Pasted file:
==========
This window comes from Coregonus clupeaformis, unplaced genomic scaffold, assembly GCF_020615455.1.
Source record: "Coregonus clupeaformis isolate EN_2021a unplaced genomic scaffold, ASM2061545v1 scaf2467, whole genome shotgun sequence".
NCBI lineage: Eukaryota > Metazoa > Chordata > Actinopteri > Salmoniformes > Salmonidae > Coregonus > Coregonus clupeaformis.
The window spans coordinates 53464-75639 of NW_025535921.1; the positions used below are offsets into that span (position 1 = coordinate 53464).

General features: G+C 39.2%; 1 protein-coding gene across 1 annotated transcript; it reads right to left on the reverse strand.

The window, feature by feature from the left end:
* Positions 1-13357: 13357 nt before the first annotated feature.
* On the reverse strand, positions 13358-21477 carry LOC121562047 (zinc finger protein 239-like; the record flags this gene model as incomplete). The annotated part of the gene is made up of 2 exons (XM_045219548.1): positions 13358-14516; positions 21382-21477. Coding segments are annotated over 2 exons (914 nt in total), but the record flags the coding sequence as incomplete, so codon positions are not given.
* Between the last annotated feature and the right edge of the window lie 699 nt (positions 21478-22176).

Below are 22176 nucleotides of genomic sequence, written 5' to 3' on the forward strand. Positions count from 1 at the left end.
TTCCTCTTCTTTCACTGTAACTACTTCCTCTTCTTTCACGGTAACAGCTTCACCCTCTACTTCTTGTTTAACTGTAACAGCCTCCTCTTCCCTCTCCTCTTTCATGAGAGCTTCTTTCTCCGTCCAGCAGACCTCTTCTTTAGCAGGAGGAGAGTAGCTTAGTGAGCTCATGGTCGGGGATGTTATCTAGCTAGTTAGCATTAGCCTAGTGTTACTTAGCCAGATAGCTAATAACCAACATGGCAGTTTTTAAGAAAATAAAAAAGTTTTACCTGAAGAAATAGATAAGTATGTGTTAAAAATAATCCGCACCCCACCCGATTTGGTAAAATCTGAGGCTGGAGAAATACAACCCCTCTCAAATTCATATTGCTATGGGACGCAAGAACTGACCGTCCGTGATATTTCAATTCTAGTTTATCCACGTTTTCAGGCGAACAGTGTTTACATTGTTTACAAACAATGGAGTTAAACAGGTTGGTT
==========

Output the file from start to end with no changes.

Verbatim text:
This window comes from Coregonus clupeaformis, unplaced genomic scaffold, assembly GCF_020615455.1.
Source record: "Coregonus clupeaformis isolate EN_2021a unplaced genomic scaffold, ASM2061545v1 scaf2467, whole genome shotgun sequence".
NCBI lineage: Eukaryota > Metazoa > Chordata > Actinopteri > Salmoniformes > Salmonidae > Coregonus > Coregonus clupeaformis.
The window spans coordinates 53464-75639 of NW_025535921.1; the positions used below are offsets into that span (position 1 = coordinate 53464).

General features: G+C 39.2%; 1 protein-coding gene across 1 annotated transcript; it reads right to left on the reverse strand.

The window, feature by feature from the left end:
* Positions 1-13357: 13357 nt before the first annotated feature.
* On the reverse strand, positions 13358-21477 carry LOC121562047 (zinc finger protein 239-like; the record flags this gene model as incomplete). The annotated part of the gene is made up of 2 exons (XM_045219548.1): positions 13358-14516; positions 21382-21477. Coding segments are annotated over 2 exons (914 nt in total), but the record flags the coding sequence as incomplete, so codon positions are not given.
* Between the last annotated feature and the right edge of the window lie 699 nt (positions 21478-22176).

Below are 22176 nucleotides of genomic sequence, written 5' to 3' on the forward strand. Positions count from 1 at the left end.
TTCCTCTTCTTTCACTGTAACTACTTCCTCTTCTTTCACGGTAACAGCTTCACCCTCTACTTCTTGTTTAACTGTAACAGCCTCCTCTTCCCTCTCCTCTTTCATGAGAGCTTCTTTCTCCGTCCAGCAGACCTCTTCTTTAGCAGGAGGAGAGTAGCTTAGTGAGCTCATGGTCGGGGATGTTATCTAGCTAGTTAGCATTAGCCTAGTGTTACTTAGCCAGATAGCTAATAACCAACATGGCAGTTTTTAAGAAAATAAAAAAGTTTTACCTGAAGAAATAGATAAGTATGTGTTAAAAATAATCCGCACCCCACCCGATTTGGTAAAATCTGAGGCTGGAGAAATACAACCCCTCTCAAATTCATATTGCTATGGGACGCAAGAACTGACCGTCCGTGATATTTCAATTCTAGTTTATCCACGTTTTCAGGCGAACAGTGTTTACATTGTTTACAAACAATGGAGTTAAACAGGTTGGTT